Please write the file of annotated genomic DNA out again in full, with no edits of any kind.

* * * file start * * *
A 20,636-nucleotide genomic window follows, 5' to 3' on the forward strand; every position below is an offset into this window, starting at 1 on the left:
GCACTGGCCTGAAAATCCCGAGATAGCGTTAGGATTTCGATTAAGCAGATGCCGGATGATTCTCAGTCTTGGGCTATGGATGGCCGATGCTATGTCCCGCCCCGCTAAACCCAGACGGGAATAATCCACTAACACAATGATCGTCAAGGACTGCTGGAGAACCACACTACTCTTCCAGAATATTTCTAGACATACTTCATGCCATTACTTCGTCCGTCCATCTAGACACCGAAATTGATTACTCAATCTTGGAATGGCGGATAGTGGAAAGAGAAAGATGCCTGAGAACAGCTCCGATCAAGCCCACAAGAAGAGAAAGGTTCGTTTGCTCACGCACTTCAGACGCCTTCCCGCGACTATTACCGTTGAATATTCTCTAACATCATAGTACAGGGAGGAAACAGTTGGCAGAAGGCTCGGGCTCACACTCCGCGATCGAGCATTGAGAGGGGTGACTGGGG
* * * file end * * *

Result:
A 20,636-nucleotide genomic window follows, 5' to 3' on the forward strand; every position below is an offset into this window, starting at 1 on the left:
GCACTGGCCTGAAAATCCCGAGATAGCGTTAGGATTTCGATTAAGCAGATGCCGGATGATTCTCAGTCTTGGGCTATGGATGGCCGATGCTATGTCCCGCCCCGCTAAACCCAGACGGGAATAATCCACTAACACAATGATCGTCAAGGACTGCTGGAGAACCACACTACTCTTCCAGAATATTTCTAGACATACTTCATGCCATTACTTCGTCCGTCCATCTAGACACCGAAATTGATTACTCAATCTTGGAATGGCGGATAGTGGAAAGAGAAAGATGCCTGAGAACAGCTCCGATCAAGCCCACAAGAAGAGAAAGGTTCGTTTGCTCACGCACTTCAGACGCCTTCCCGCGACTATTACCGTTGAATATTCTCTAACATCATAGTACAGGGAGGAAACAGTTGGCAGAAGGCTCGGGCTCACACTCCGCGATCGAGCATTGAGAGGGGTGACTGGGG